- Stephen Jordan
ISD Statement on Hurricane Fiona, Typhoon Merbok, and Hurricane Ian
Updated: Oct 12, 2022
Fish camp in Nome, Alaska, on September 24, 2022, following Typhoon Merbok.
Source: Alaska Public Media
Get updates on Hurricanes Fiona and Ian.
Seven Principles for Community Disaster Management Leaders
Fiona, the third hurricane of the 2022 Atlantic hurricane season, dropped major rainfall and gusting winds on parts of the Lesser Antilles, Puerto Rico, and the Dominican Republic. Rainfall measurements suggest that Fiona broke a 24-hour rainfall record for Puerto Rico that was previously set in 1985.
Hurricane Ian is quickly following the devastation of Fiona, with life-threatening storm surges, hurricane-force winds, flash floods, tornadoes, and other significant consequences currently unfolding in Florida.
Far from the Atlantic hurricanes, western Alaska also continues to recover from Typhoon Merbok that struck more than a week ago in what has been dubbed “the worst storm to hit the area in half a century.”
These disasters, particularly Hurricanes Fiona and Ian given their close proximity to each other, are not events exclusive of each other. In fact, they ought to be considered a “package deal” in terms of their cumulative impact.
Typically, storms like these receive the most attention during their occurrence and the first ten weeks after landfall. However, as has been widely reported, Puerto Rico has still been struggling to recover from the aftermath of Hurricane Maria five years ago.
Alaska, Florida, Puerto Rico, and other impacted areas need to be supported in their efforts, not just to clean up and restore services, but to return to normalcy and increase their resiliency to future storms as swiftly as possible. These should be the true goals of long-term disaster response.
While federal agencies like FEMA and HUD and national companies and philanthropies will provide assistance, the true locus of disaster management will take place at the state and local levels.
Here are Seven Disaster Management Principles for Community Leaders:
Communicate constantly. During the emergency response phase, define the goals of this phase, e.g., search and rescue, preventing further harm, and securing the disaster zone, but also provide context and manage expectations about the overall disaster management process. Rumors, missing information, and mistaken information can affect response efforts significantly. It’s very important to be calm, cool, and collected, and it’s okay not to rush to judgment or have definitive answers immediately. What’s important is ensuring people understand the process, and have context and access to information and resources that will help them get through this difficult time.
Don’t neglect mental health. Individual and collective mental health is hugely important. Many people will be traumatized, perhaps injured, or have lost loved ones or everything they own. Even people who have not lost anything may be traumatized by the damage done to the community. Set up a support system for caregivers as well.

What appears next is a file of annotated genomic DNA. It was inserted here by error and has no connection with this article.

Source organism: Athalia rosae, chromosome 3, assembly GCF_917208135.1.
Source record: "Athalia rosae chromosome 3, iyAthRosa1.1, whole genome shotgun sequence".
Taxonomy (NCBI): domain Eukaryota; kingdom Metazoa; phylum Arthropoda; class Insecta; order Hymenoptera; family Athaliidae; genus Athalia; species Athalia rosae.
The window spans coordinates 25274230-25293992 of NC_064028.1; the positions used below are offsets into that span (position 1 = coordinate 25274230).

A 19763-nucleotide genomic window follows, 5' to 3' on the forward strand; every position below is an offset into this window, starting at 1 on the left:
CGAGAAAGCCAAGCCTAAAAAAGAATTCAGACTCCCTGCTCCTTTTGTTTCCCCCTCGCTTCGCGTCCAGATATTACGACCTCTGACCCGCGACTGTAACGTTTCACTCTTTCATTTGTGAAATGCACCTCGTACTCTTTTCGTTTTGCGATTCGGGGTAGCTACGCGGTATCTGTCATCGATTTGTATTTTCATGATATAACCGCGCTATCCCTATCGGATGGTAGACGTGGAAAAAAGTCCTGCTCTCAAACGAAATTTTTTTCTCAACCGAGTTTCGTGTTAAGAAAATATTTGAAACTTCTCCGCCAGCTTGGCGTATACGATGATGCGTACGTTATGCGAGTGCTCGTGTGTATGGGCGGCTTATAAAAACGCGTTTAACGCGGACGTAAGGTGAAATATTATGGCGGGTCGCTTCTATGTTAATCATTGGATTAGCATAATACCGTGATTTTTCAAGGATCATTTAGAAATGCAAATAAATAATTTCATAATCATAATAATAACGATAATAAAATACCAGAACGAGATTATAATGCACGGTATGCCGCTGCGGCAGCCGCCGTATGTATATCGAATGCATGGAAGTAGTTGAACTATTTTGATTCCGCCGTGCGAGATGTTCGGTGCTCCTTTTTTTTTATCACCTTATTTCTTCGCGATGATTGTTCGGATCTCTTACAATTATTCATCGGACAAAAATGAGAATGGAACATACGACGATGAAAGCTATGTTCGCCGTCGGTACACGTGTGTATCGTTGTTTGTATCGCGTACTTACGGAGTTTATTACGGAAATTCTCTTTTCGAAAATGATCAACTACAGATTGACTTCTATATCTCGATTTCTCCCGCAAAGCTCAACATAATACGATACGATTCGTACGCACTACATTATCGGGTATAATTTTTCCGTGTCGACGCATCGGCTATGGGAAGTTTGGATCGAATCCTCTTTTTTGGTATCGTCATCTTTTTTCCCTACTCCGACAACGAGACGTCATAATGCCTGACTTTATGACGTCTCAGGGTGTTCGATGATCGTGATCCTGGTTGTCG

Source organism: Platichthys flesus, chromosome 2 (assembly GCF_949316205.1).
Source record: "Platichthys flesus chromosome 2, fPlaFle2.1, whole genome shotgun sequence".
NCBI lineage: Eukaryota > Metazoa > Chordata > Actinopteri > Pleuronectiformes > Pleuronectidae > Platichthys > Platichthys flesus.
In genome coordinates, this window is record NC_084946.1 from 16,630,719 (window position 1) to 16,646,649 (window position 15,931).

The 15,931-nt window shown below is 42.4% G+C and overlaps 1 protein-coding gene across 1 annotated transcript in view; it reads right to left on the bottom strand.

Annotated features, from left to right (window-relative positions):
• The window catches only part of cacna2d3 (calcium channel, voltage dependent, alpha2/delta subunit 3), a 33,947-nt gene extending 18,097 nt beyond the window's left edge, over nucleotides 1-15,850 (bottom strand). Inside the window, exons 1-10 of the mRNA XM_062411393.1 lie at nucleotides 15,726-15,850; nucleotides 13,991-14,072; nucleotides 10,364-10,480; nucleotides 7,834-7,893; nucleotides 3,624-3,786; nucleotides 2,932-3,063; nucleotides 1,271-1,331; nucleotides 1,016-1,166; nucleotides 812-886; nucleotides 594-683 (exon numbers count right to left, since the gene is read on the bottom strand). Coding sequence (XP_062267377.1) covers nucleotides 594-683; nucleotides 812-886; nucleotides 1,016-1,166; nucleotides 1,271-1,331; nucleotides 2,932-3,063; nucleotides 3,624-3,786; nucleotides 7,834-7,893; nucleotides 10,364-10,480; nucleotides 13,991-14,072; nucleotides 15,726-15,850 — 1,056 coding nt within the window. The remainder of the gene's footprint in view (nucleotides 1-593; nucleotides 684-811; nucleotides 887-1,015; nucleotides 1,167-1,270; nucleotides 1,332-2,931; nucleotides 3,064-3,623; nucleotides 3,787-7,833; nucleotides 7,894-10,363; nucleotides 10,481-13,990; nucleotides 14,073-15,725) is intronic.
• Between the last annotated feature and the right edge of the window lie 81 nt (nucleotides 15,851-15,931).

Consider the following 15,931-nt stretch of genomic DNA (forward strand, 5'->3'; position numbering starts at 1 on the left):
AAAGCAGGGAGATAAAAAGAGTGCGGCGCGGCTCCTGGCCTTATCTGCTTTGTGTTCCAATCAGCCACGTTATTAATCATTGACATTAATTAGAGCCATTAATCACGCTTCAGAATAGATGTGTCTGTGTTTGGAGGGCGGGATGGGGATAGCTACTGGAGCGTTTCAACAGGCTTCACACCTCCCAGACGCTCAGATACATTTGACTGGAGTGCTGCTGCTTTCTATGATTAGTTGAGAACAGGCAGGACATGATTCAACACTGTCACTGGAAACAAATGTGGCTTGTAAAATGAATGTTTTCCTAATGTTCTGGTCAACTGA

Focus initially on stabilizing the situation. Uncertainty is one of the biggest contributing factors to undermining confidence in disaster response. Leaders can combat this by providing a roadmap for restoration of services, school, business and/or other re-openings, and by providing clear guidance about how to manage with ongoing disaster management challenges.
It may feel too early to think about the long-term, but this is just as critical as the short-term. Deadlines for individual assistance (IA) and public assistance (PA) can happen more swiftly than people realize. Damage assessments and preliminary planning for future rebuilding and resilience should begin as soon as possible. The sooner your Recovery and Resilience team can get up and running, the more likely you will be: 1) ready for the offers of assistance that come your way, and 2) able to embed your long-term needs into your current thinking.
Figure out how to help your smaller and least-resourced populations, neighborhoods, and/or communities on an ongoing basis. Bigger organizations and communities have many more resources and staff to help them recover. Poorer, vulnerable, and more sparsely populated areas don’t necessarily have visibility about available resources, and they may be coping with pre-existing financial, infrastructural, and other deficits as well. The result is that post-disaster, assistance tends to go toward high-visibility and high-resourced places, compared to other areas that may have been just as deeply impacted, if not more. This can further exacerbate community challenges and delay the overall post-disaster community healing process.
Take care of your small businesses and other entities that contribute to the community fabric. Small businesses are critical employment drivers, and they have the most vested interest in helping communities come back. Many small businesses will do what they can to re-open, but the average business only has 27 days of cash on hand. Encourage them to take advantage of SBA disaster assistance resources, particularly Economic Injury Disaster Loans (EIDL) opportunities.
Leverage partnerships. Disasters are comprehensive – they affect every community system. No single government agency, business, nor other entity has every competency or capability needed to handle the disaster response on their own. Partnerships for emergency management, relief, stabilization, and recovery can be enormously beneficial. They help leverage resources, increase coverage, add expertise, and strengthen communication, coordination, and collaboration.
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